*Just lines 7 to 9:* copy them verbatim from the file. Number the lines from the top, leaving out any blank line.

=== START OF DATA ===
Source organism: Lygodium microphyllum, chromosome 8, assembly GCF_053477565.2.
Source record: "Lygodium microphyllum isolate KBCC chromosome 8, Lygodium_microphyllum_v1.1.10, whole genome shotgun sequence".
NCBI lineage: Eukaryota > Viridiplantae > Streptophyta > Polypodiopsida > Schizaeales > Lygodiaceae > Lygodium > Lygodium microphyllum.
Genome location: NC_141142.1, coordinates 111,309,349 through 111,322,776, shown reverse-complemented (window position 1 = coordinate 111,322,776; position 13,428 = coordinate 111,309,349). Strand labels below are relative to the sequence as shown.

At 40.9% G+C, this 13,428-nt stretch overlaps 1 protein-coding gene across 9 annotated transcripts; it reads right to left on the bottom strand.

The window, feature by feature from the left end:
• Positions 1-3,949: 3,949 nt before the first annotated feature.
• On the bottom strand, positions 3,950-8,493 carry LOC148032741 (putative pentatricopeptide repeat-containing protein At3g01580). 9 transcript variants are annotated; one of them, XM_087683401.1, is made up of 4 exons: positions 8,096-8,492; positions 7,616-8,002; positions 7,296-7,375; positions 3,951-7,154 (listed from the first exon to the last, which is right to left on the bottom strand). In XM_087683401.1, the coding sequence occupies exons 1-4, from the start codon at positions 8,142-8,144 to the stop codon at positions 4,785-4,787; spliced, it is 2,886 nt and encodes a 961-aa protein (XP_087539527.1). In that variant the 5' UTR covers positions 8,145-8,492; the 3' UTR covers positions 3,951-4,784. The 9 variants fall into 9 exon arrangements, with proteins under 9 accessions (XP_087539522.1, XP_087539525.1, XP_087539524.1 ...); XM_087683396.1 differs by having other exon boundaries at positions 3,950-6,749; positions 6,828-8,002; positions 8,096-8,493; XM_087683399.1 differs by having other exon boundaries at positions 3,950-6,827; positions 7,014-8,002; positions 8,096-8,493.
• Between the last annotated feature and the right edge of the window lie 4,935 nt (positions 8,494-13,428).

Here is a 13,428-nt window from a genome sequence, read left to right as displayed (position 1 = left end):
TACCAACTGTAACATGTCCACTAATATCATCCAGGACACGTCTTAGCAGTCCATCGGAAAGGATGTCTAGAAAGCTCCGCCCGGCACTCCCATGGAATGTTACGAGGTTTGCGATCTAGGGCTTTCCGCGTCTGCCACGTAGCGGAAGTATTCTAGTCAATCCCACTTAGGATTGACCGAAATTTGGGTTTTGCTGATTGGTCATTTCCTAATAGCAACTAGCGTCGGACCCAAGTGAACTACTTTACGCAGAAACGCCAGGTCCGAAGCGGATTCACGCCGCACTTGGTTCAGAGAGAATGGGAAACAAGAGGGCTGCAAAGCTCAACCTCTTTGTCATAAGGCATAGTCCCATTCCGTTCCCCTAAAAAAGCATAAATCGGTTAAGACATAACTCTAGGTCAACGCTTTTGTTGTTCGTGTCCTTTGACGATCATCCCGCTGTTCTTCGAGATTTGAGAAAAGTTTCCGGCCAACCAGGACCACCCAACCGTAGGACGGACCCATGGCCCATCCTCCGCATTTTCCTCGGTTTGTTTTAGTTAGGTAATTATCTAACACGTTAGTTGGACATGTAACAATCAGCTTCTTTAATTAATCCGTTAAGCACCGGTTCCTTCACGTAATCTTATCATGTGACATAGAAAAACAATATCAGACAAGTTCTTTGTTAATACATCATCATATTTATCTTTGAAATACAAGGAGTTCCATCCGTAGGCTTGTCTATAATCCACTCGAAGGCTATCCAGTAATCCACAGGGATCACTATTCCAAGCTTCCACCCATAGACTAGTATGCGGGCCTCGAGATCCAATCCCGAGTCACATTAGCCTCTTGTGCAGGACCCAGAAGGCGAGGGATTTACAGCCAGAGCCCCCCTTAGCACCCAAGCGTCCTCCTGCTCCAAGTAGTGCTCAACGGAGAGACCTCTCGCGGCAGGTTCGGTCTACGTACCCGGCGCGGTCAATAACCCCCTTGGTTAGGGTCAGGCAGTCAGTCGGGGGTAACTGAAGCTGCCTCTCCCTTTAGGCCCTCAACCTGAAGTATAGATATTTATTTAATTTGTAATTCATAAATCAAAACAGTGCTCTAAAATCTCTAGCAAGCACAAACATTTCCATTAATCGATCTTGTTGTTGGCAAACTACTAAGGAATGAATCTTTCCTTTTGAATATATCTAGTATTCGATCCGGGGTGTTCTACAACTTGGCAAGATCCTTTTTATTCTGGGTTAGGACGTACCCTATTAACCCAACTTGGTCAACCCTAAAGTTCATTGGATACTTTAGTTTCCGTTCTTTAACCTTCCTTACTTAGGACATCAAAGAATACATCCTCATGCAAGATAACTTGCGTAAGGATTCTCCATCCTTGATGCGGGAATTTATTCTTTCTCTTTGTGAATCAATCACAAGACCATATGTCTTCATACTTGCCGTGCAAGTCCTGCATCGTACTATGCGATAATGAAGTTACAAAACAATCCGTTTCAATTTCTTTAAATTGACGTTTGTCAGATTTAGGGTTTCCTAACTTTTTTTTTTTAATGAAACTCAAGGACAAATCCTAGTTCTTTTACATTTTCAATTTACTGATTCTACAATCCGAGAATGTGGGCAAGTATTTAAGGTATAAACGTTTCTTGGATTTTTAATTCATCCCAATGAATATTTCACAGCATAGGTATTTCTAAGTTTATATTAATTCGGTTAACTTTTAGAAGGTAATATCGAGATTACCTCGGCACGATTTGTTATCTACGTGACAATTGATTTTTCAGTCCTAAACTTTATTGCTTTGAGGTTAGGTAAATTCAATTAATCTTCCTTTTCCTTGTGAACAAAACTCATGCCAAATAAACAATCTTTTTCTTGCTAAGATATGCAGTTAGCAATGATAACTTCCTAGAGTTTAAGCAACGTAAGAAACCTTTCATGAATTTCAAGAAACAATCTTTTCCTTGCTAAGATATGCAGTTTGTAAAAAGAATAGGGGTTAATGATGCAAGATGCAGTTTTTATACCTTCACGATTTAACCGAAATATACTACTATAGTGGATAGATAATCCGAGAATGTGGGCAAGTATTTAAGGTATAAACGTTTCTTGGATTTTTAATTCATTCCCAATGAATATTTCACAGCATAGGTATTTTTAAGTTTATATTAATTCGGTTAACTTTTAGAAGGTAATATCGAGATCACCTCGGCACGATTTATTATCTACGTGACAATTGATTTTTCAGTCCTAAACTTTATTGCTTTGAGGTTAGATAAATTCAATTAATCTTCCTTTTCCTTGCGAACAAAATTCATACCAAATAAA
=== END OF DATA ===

• Positions 1-3,949: 3,949 nt before the first annotated feature.
• On the bottom strand, positions 3,950-8,493 carry LOC148032741 (putative pentatricopeptide repeat-containing protein At3g01580). 9 transcript variants are annotated; one of them, XM_087683401.1, is made up of 4 exons: positions 8,096-8,492; positions 7,616-8,002; positions 7,296-7,375; positions 3,951-7,154 (listed from the first exon to the last, which is right to left on the bottom strand). In XM_087683401.1, the coding sequence occupies exons 1-4, from the start codon at positions 8,142-8,144 to the stop codon at positions 4,785-4,787; spliced, it is 2,886 nt and encodes a 961-aa protein (XP_087539527.1). In that variant the 5' UTR covers positions 8,145-8,492; the 3' UTR covers positions 3,951-4,784. The 9 variants fall into 9 exon arrangements, with proteins under 9 accessions (XP_087539522.1, XP_087539525.1, XP_087539524.1 ...); XM_087683396.1 differs by having other exon boundaries at positions 3,950-6,749; positions 6,828-8,002; positions 8,096-8,493; XM_087683399.1 differs by having other exon boundaries at positions 3,950-6,827; positions 7,014-8,002; positions 8,096-8,493.
• Between the last annotated feature and the right edge of the window lie 4,935 nt (positions 8,494-13,428).